YESTERDAY the Tory government announced its plans to save the profits of the private rail companies by bankrolling them for another 18 months.
In March, when lockdown started, every single rail company faced being wiped out as passenger numbers plummeted by 90%.
At this point the Tories stepped in to guarantee their survival and their profits by introducing Emergency Measures Agreements (EMAs) which guaranteed the train operators’ profits with taxpayers’ money.
Over £3.5 billion of public money was handed out to the privateers. These EMAs ended on Sunday, but for months the train operators have been in secret talks with the government about how to continue this bail-out. The result of these talks is a new Emergency Recovery Management Agreement (ERMA).
Under this new arrangement the Department for Transport (DfT) will carry on covering the rail companies’ losses, and pay them a fixed fee of 1.5% of the operating costs they incurred before the pandemic.
Announcing the new ‘emergency measures’ transport secretary Grant Shapps said: ‘The model of privatisation adopted 25 years ago has seen significant rises in passenger numbers, but this pandemic has proven that it is no longer working.’
In fact, industry experts are predicting that the cost of bailing out the privateers and guaranteeing their profits will go way beyond the £3.5 billion already handed to them.
No wonder the privateers greeted these measures with enthusiasm with Paul Plummer, head of the Rail Delivery Group which represents train firms, saying: ‘These transitional contracts should be the stepping stone to a better railway.’
A better railway for the companies is one where their profits are guaranteed to come out of the working class – without them taking any risk at all.
This is the ‘concessionary model’ for the railways, which is already in operation on Merseyrail and the London Overground.
Private companies run services for a fixed fee and any loss or profit falls to the government in charge – meaning that the private companies face no risk of losing money.
One of the features of the present arrangement is that train companies that were losing money before the pandemic struck, and which were on the verge of just walking away, have now been kept going.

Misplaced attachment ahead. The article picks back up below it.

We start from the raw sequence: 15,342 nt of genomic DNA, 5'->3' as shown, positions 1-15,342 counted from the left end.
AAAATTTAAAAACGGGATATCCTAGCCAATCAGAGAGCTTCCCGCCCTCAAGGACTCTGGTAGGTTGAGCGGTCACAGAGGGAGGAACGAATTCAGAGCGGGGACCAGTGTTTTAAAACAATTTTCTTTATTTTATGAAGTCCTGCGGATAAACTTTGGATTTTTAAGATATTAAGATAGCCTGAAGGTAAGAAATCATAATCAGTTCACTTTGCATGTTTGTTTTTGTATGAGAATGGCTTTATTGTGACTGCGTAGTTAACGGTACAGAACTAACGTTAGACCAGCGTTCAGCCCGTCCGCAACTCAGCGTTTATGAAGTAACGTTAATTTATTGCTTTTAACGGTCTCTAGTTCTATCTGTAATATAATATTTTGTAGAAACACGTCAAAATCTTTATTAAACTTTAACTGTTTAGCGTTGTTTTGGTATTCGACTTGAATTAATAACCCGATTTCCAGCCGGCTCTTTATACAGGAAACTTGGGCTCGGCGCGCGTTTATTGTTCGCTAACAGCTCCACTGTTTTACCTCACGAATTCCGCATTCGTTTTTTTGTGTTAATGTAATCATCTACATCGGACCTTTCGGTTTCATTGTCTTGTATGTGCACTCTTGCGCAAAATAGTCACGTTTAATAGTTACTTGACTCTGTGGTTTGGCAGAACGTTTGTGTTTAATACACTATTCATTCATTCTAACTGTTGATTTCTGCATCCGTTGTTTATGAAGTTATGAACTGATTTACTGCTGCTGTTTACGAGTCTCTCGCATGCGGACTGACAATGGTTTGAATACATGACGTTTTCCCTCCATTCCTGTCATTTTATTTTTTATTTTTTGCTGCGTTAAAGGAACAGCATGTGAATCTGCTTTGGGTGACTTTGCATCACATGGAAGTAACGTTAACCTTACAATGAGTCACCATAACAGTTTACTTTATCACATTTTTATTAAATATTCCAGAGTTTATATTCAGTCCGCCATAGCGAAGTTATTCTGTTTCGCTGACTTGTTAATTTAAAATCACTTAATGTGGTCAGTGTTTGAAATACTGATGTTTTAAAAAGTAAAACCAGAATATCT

‘Handing in the keys’ and abandoning their franchises risked financial penalties for walking away before the end of the contract.
But with these emergency measures they can cheerfully carry on running down the service, assured of profits and shareholder dividends and with no risk of any penalties – all paid for by the taxpayer.
The railworkers’ union, RMT, responded to this announcement by demanding that the government cut out the middleman and bring all UK rail franchises back into public ownership once and for all.
RMT general secretary Mick Cash said: ‘This announcement should now force the government’s hand and lead them to face up to what has been staring them in the face for the best part of three decades, that public ownership is the only model that works and can steer us through a crisis such as Covid-19. The Government must now ditch its obsession with the free-market and call to a halt any attempts to reanimate the corpse of rail privatisation.’
Cash concluded: ‘Covid-19 has proved that the private rail companies are a waste of time and a waste of money and have no place in a railway that’s fit for the future. It’s time to cut out the middleman and the priority now has to be protecting services and the staff who run them and not private profits.’
The reality is that nothing is going to ‘force’ the Tories to abandon privatisation of the railways or any other public service sold off to the privateers.
Their new ‘model’ for the railways is an extension of the old privatisation model that actually cuts out any financial risk to the privateers.
There is only one way to restore public ownership to the railways, NHS and all the other services, and that is to kick out this Tory government and go forward to a workers’ government that will renationalise without compensation all public services, and place them under the management of the working class as part of building a planned socialist economy.